A distinction is generally made between instant release forms and slow release forms.

In the case of instant release forms, the disintegration of the tablet and the release of the active ingredient from the presentation should, where possible, not be influenced by the coating, for which reason the film coating must dissolve rapidly in gastric fluid. In addition, it must have good film properties. The tensile strength and the ultimate elongation should be high, so that the film coating withstands mechanical effects occurring during pharmaceutical processing--especially packaging--and during transport and storage.

A product which is frequently employed for coating instant release tablets is hydroxypropylmethylcellulose (HPMC). Hydroxypropylmethylcellulose shows a steep increase in viscosity as the concentration increases in aqueous solution.

Since the solution of film former must be finely atomized for coating tablets, and the droplets which are formed must thoroughly wet the surface of the tablets, as well as spread well, the viscosity must not exceed a certain limit (from 150 to 250 mpas) which depends on the type of spray nozzle and of apparatus. It is therefore possible in the case of HPMC to employ only relatively low concentrations of film former.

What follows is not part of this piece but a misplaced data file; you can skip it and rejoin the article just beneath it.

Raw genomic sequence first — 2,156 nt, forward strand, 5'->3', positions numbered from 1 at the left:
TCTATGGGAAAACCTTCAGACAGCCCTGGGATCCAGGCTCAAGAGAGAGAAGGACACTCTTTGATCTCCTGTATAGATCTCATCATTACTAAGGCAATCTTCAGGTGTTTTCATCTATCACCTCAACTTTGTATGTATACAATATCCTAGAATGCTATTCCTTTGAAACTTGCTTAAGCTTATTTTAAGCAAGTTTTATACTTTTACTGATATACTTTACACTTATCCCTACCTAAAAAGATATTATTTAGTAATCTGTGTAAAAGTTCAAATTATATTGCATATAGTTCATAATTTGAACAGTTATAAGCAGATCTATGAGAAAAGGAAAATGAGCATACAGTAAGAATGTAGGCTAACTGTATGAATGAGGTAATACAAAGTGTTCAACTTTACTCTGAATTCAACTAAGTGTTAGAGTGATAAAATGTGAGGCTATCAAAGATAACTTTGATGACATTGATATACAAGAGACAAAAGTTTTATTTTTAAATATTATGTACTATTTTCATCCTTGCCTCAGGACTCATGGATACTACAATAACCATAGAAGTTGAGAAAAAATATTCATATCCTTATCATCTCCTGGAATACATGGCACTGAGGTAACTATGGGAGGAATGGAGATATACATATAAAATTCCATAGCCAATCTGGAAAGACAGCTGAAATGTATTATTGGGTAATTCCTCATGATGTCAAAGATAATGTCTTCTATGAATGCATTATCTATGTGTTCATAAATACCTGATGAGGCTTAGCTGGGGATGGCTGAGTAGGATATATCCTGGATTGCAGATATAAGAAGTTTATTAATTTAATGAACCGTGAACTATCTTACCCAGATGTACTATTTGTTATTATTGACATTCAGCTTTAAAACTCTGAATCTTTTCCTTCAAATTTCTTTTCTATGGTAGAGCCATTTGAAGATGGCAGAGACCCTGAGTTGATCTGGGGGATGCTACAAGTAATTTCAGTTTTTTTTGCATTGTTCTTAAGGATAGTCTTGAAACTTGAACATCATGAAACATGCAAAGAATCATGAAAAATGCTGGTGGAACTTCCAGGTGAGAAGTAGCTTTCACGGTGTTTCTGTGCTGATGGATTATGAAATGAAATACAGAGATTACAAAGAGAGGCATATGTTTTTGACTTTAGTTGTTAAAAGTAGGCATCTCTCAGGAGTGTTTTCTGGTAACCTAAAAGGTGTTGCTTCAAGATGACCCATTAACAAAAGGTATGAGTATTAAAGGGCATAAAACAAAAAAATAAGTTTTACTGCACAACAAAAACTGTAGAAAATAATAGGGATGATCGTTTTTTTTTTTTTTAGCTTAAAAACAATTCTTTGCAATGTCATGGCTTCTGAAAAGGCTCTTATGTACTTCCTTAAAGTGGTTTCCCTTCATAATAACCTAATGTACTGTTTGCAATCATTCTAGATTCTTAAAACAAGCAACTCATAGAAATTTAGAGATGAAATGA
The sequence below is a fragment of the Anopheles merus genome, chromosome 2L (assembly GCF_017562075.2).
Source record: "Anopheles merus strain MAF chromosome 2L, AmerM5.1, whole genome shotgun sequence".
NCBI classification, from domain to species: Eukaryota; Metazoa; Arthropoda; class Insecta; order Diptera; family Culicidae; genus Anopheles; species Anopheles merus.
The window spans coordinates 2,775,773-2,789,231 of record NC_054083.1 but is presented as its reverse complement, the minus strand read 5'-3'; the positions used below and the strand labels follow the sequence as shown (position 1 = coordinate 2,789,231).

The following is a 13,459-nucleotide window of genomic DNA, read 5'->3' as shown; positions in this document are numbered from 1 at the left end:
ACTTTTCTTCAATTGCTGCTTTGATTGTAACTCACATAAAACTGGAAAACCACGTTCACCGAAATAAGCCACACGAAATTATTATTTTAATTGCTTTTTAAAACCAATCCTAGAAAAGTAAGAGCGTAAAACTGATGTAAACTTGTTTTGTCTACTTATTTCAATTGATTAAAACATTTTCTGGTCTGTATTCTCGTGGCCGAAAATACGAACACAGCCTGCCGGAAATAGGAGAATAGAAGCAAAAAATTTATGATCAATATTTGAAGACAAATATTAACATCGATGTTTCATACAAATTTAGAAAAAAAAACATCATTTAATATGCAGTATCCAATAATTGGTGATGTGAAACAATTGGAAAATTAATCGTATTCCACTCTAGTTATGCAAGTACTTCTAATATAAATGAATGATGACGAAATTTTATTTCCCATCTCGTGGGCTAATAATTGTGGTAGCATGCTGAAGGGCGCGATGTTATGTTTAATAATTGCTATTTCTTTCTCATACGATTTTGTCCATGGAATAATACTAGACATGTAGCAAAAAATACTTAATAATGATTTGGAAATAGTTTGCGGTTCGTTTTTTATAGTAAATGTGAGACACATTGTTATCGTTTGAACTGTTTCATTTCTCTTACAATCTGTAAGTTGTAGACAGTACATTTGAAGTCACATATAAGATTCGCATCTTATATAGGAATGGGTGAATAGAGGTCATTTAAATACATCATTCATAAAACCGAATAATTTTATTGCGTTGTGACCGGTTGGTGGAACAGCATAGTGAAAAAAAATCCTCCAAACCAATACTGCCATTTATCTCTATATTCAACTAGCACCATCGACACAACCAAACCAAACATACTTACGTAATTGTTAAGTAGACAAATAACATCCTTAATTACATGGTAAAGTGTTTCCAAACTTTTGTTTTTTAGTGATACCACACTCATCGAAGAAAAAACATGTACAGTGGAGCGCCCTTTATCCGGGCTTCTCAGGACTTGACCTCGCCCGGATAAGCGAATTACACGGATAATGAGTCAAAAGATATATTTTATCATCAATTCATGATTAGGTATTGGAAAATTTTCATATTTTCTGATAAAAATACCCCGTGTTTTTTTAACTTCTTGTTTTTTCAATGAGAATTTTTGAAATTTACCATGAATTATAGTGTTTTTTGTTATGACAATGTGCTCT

The recommended concentration for Pharmacoat® 606 (supplied by Shin-etsu) in the literature is 5-7% by weight (Pharmaceutical Coating Technology, edited by Graham Cole, Taylor and Francis Ltd. 1995 and, manufacturers' technical data sheets). These low spray concentrations result in relatively long processing times and thus high costs.

In addition, hydroxypropylmethylcellulose has further disadvantages, inter alia in the wetting characteristics, in the adhesiveness to the tablet surface, in the pigment-binding capacity, in the mechanical properties of the films, in the hygroscopicity, and in the permeability to water vapor and oxygen and in the difference in disintegration times between film-coated tablets and core.